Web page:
Italian motorcycle manufacturer Ducati has written a long, rich chapter in sport bike history, but, until the '93 release of the aptly named Monster, maintained a low profile stateside. With its 916cc, twin-cylinder power source, five-spoke wheels, carbon fiber body panels, sensuous exhaust tone, and flickable 423-pound dry weight, the Monster S4 builds on the eight-year history of the model, while remaining true to the original badass, do-it-all-and-do-it-in-style personality. True, it's not exactly cheap, but the S4 combines performance, style, personality, history, and soul like no other motorcycle on the planet.

Honda CBR600F4i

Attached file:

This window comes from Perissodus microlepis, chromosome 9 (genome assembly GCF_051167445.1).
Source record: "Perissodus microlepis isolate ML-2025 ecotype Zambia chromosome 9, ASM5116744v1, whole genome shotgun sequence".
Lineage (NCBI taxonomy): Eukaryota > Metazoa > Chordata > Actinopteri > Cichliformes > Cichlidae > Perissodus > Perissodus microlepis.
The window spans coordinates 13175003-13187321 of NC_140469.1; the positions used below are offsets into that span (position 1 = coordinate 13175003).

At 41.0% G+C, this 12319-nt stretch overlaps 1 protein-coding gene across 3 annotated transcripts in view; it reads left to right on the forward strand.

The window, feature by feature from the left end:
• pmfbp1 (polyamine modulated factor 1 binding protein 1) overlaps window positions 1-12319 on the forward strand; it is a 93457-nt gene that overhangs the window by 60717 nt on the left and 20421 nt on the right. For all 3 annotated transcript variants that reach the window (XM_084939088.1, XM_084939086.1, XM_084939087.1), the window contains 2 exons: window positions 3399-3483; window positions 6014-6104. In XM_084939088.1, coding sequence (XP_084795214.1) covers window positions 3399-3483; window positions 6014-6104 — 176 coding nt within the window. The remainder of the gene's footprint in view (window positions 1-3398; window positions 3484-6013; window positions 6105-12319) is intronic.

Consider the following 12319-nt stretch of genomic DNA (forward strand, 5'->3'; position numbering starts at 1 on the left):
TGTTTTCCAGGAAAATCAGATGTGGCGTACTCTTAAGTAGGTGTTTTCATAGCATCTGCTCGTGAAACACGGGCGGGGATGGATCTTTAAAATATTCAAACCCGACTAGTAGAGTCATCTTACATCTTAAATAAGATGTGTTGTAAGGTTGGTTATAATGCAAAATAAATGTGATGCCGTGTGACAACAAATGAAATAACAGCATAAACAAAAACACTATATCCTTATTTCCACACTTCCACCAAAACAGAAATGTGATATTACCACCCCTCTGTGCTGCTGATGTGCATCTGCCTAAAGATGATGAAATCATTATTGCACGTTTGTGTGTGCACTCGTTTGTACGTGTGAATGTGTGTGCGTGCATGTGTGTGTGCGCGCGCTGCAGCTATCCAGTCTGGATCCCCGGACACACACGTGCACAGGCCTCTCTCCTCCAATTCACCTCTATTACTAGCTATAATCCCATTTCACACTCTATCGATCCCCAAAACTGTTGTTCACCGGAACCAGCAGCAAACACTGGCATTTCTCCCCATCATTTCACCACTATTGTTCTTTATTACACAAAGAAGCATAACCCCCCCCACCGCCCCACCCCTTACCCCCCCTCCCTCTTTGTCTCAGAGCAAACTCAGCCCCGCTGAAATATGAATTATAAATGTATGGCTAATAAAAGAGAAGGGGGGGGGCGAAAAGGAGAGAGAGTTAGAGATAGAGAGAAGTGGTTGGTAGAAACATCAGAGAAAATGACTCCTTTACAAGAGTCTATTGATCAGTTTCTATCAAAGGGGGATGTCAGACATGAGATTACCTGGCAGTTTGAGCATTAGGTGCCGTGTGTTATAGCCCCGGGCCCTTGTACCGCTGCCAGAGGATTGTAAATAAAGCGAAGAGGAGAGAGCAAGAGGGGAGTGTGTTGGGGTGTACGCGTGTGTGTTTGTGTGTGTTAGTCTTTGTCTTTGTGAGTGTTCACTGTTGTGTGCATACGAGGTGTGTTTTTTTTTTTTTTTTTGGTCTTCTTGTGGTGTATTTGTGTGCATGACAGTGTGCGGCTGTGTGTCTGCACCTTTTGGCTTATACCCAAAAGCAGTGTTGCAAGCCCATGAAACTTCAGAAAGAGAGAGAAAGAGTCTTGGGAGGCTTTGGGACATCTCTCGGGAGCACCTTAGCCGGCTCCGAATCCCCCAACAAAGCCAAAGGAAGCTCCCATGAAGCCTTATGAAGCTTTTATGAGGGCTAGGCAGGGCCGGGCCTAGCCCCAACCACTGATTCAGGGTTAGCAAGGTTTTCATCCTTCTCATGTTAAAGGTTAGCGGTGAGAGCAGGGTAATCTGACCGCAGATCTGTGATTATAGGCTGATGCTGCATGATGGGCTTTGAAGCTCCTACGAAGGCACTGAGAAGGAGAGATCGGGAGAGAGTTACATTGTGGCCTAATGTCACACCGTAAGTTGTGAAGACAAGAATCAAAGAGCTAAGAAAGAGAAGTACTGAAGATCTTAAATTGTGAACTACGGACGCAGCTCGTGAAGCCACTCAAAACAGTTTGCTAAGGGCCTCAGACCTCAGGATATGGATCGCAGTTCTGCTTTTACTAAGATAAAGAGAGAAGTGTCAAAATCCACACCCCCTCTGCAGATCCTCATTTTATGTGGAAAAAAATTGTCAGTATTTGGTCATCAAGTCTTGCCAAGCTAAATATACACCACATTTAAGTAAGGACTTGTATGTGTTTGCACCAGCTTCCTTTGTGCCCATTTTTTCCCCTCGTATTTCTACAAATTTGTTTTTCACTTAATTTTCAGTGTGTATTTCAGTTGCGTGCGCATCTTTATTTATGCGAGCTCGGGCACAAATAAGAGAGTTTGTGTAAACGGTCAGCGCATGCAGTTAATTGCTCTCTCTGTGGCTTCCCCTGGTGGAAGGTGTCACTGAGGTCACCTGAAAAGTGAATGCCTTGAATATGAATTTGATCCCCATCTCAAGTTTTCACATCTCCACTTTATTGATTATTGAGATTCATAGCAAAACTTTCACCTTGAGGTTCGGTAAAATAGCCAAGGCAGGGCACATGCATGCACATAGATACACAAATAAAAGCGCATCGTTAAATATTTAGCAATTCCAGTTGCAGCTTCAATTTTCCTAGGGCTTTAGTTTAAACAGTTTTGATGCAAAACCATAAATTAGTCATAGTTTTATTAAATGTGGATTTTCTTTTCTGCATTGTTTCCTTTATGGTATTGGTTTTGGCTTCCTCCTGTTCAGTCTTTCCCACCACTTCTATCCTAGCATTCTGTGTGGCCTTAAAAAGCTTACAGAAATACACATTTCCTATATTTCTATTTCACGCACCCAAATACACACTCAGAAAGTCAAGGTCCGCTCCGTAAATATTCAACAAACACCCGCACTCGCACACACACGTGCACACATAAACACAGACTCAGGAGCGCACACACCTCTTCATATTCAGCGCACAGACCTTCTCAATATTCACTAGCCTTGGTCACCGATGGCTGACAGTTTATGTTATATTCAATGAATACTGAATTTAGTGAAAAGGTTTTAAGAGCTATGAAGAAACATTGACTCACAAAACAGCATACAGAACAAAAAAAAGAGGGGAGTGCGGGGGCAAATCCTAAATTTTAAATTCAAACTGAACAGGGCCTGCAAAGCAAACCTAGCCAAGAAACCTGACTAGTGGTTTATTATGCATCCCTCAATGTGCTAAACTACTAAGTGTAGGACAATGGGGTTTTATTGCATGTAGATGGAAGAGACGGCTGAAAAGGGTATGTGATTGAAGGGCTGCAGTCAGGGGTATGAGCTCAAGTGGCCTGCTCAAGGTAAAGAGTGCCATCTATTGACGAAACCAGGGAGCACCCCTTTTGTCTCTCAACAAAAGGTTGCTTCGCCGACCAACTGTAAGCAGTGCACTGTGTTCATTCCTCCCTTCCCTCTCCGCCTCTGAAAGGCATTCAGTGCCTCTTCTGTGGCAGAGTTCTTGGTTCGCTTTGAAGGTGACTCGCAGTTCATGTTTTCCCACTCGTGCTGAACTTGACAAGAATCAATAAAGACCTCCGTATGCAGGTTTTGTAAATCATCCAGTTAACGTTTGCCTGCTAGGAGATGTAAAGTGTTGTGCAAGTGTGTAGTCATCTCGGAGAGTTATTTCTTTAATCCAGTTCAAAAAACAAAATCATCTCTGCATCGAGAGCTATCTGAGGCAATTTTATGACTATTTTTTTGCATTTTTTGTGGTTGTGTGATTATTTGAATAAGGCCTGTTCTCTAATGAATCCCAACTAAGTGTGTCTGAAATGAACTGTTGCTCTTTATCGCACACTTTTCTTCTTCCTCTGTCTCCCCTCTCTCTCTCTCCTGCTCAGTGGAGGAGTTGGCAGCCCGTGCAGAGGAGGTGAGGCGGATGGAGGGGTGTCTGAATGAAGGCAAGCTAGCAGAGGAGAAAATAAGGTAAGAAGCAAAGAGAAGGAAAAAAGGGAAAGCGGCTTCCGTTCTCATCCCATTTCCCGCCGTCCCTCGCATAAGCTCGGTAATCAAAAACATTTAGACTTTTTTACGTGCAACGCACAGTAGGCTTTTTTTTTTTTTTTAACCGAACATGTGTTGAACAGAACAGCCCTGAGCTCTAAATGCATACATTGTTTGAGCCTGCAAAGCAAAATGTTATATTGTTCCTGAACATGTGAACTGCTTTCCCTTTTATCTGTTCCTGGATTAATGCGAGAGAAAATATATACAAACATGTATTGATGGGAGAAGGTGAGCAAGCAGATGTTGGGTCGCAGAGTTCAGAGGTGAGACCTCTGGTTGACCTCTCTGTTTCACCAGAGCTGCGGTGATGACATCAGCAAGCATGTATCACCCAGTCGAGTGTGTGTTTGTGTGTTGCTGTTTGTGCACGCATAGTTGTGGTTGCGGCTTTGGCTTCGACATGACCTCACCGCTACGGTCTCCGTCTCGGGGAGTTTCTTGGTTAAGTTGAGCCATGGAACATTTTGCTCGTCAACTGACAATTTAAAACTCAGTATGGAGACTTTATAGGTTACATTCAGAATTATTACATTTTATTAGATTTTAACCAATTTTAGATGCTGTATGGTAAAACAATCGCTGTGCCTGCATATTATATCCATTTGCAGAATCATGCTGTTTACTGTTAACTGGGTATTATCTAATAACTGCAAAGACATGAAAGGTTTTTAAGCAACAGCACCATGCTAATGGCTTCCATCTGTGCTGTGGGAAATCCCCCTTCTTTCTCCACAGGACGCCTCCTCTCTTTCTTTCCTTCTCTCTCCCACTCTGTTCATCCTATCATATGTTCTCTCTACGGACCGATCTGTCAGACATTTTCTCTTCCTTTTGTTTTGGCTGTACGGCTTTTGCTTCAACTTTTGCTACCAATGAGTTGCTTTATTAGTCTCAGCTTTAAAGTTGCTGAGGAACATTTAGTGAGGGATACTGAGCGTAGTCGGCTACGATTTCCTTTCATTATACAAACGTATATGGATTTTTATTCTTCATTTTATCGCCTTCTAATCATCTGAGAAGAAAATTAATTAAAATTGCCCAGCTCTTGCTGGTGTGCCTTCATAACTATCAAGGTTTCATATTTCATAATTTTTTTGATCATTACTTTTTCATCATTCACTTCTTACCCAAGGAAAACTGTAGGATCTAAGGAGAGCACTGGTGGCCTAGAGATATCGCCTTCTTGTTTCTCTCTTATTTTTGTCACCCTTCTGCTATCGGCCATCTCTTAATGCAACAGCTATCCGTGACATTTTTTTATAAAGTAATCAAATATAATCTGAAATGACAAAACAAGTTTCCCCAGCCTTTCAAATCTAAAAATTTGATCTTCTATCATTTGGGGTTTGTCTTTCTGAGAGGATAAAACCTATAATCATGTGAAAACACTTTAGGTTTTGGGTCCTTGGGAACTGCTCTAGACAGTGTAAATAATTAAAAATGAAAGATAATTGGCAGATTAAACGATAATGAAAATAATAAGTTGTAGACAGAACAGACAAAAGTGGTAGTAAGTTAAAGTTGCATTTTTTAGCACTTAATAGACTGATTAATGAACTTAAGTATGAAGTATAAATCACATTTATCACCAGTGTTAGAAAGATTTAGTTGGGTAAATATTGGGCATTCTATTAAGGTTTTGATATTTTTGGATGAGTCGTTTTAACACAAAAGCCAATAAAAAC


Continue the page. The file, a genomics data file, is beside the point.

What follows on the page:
$8,199; (310) 783-2000

To many enthusiasts, Honda's middleweight, street fightin' CBR600F4i is the perfect physical incarnation of the term "sport bike." The bike certainly has history on its side; after all, Honda redefined the class way back in '87, with the CBR's predecessor, the original 600 Hurricane, and the competition has been forced to follow in its smoking tire track ever since. This year, the CBR ditches its bank of carburetors in favor of fuel injection (resulting in a 5 percent increase in power at the engine's screaming 12,500 rpm peak), gets sleeker bodywork, and adds a no-BS go-ahead-punk-make-my-day black-on-silver paint option. Note to the competition: Stock up on smoke masks.

Triumph Bonneville
(770) 631-9500